Anne Hathaway's "I Dreamed a Dream" is indeed powerful and amazing to watch, but as much because of Tom Hooper's directing choices as her performance (though she is fantastic). As he did with Valjean's conversion scene at the beginning of the film, Hooper goes all Scorsese and films one long take with Hathaway's Fantine. What makes this effective in both scenes is that he has Jackman and Hathaway sing close up and right into the camera, which makes for a very intimate experience. Make no mistake, both Jackman and Hathaway make the most of these scenes (easily their best, and will surely earn them Oscar nominations), but they are most definitely elevated by Hooper's direction.

The other Hollywood-recognizable names in the show (Sacha Baron Cohen, Helena Bonham Carter, and Amanda Seyfried) all do well enough, and the kids who play Cosette and Gavroche are wonderful. But as is always true with live theater, the secondary and background actors in this movie are really the ones who steal the show, as they had to rely on talent (and not just name alone) to actually get (and keep) the job. Eddie Redmayne (Marius), Samantha Barks (Epinone), and Aaron Tveit (Enjolras) all turn in top performances, and it was a nice touch to have the original (and personal favorite) Jean Valjean, Colm Wilkinson, play the role of the Bishop who forgives Valjean.

Much has been made of how Hooper went about filming this musical, recording the vocals live on set and then replacing the piano that tracked the actors with a full orchestra later. While this approach certainly benefits Jackman's and Hathaway's aforementioned key scenes, it also causes a fair amount of what feels like phasing at times, particularly when Jackman starts too many songs with spoken (rather than sung) lyrics or when Crowe is simply trying to keep up. Here the music suffers, and even if the audience may not know the show's score at all, I imagine they may feel a bump or two.

We took all four of our girls (9, 10, 12, almost 14) as they are all big fans of the soundtrack, and I was probably more uncomfortable with the few sensual scenes than the greater number of violent ones. That said, none of the scenes (sensual or violent) are graphic or gratutitous, and all are contextualized to the story being told; redemption, after all, requires redeeming what is not supposed to be. We want our kids to see, feel, and talk with us about these hard things even when they're hard to watch, but some parents may not share our conviction on the matter. (Note: The film's rated PG-13 for those who care about such things.)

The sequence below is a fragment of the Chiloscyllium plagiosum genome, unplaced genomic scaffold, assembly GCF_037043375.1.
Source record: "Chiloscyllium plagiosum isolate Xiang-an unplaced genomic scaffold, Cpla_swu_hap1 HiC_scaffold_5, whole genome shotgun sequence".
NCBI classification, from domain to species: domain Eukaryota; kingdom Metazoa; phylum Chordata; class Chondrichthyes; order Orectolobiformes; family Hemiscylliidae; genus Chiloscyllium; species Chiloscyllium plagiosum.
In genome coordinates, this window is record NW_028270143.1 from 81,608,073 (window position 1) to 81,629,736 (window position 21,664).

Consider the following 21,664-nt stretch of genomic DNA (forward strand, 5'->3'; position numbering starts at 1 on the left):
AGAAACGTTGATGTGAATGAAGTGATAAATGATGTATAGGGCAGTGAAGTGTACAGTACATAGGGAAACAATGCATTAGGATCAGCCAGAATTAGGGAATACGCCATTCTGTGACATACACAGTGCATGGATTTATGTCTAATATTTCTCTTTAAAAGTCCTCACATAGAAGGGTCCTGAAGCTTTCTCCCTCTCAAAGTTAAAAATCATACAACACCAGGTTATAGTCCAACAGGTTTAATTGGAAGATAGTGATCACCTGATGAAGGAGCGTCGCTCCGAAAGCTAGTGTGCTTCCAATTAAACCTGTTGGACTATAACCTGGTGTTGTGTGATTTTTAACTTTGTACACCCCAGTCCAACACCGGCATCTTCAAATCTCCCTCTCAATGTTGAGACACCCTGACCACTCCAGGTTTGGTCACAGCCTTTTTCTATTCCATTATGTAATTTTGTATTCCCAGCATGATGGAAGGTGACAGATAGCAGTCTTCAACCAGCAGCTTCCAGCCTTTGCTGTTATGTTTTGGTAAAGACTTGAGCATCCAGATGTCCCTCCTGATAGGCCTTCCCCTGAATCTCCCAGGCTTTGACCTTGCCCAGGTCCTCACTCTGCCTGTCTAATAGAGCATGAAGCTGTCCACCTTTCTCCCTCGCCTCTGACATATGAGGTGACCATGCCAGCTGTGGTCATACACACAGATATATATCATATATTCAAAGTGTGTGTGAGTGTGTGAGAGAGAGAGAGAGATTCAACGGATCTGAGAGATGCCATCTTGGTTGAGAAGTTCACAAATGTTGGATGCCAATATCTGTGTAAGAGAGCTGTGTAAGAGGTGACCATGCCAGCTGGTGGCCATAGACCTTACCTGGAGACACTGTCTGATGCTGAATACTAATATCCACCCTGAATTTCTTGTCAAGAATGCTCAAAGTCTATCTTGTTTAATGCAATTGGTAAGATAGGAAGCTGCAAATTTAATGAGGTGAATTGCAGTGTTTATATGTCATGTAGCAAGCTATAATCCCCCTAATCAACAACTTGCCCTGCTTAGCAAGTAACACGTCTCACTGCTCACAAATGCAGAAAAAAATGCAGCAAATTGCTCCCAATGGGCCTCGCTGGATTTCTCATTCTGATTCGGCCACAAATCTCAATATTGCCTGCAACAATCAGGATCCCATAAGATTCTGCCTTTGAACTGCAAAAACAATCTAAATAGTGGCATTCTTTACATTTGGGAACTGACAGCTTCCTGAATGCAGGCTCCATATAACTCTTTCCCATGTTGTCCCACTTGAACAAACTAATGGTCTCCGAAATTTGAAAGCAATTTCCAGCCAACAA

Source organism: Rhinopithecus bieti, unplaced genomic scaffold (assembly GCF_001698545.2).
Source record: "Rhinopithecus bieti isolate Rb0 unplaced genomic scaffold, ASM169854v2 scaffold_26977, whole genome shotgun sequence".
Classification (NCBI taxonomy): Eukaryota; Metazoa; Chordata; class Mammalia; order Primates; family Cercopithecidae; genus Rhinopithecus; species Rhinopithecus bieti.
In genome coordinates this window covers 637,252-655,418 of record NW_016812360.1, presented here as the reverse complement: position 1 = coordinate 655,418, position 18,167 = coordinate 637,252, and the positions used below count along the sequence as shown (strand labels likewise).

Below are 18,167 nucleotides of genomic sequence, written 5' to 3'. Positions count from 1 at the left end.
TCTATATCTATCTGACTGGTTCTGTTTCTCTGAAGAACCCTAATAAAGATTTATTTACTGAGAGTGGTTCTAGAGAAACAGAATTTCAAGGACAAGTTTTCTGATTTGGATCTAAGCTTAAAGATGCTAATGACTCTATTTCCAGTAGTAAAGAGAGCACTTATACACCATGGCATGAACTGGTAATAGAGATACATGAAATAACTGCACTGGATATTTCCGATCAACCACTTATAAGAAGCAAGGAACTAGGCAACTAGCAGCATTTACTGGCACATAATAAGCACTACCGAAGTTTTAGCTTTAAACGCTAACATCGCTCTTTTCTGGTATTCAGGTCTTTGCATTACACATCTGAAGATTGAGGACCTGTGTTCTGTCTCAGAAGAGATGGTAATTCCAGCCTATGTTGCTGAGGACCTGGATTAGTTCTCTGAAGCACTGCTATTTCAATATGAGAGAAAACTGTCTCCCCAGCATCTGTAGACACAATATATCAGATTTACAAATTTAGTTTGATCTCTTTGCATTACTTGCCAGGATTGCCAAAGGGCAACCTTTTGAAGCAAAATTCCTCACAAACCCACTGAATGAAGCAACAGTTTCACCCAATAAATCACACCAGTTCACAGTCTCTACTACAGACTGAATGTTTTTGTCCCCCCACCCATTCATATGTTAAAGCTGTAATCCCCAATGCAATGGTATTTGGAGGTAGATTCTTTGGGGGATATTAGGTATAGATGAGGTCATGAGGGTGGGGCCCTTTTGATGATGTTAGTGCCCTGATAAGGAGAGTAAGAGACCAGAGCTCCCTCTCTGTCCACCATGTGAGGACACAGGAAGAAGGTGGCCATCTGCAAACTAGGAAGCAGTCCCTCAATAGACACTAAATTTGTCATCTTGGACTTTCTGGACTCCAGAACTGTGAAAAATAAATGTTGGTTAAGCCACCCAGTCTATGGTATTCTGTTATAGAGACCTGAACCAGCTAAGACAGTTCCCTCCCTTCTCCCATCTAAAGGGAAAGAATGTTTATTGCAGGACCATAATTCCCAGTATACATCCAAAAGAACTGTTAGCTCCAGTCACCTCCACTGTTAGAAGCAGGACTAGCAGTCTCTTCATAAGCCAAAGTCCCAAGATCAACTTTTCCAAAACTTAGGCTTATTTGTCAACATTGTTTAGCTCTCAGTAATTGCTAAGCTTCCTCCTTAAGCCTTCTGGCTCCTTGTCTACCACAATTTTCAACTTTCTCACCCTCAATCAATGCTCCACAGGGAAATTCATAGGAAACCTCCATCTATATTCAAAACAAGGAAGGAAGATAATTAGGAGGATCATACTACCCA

One of the good discussions we all had on the way home was the end of the film and its transition of "Do You Hear the People Sing?" from a call to revolution to a call to Heaven. As Jean Valjean peacefully passes away (escorted by an angelic Fantine), he joins the ranks of those who fought and died on the side of the revolution in celebration of new freedom and spiritual existence. The scene is hardly ethereal or weird, but it is a big one and presumes a universalist take on salvation, namely that everyone who has died has (of course) gone to a better place. As our kids asked questions and pointed out the problems with this assumption, we had the opportunity to discuss how a sentimental universalist view of Heaven may make for a warm and fuzzy movie ending, but it does not line up with true and accurate biblical theology.

Is Les Miserables worth 157 minutes of your life? Yes. Is it perfect? No, but impefection never stopped Jean Valjean (and it shouldn't stop you from going to see and hear his story). Leave a comment and let me know what you think if/when you do.

Is Any Place Safe? Sadly, No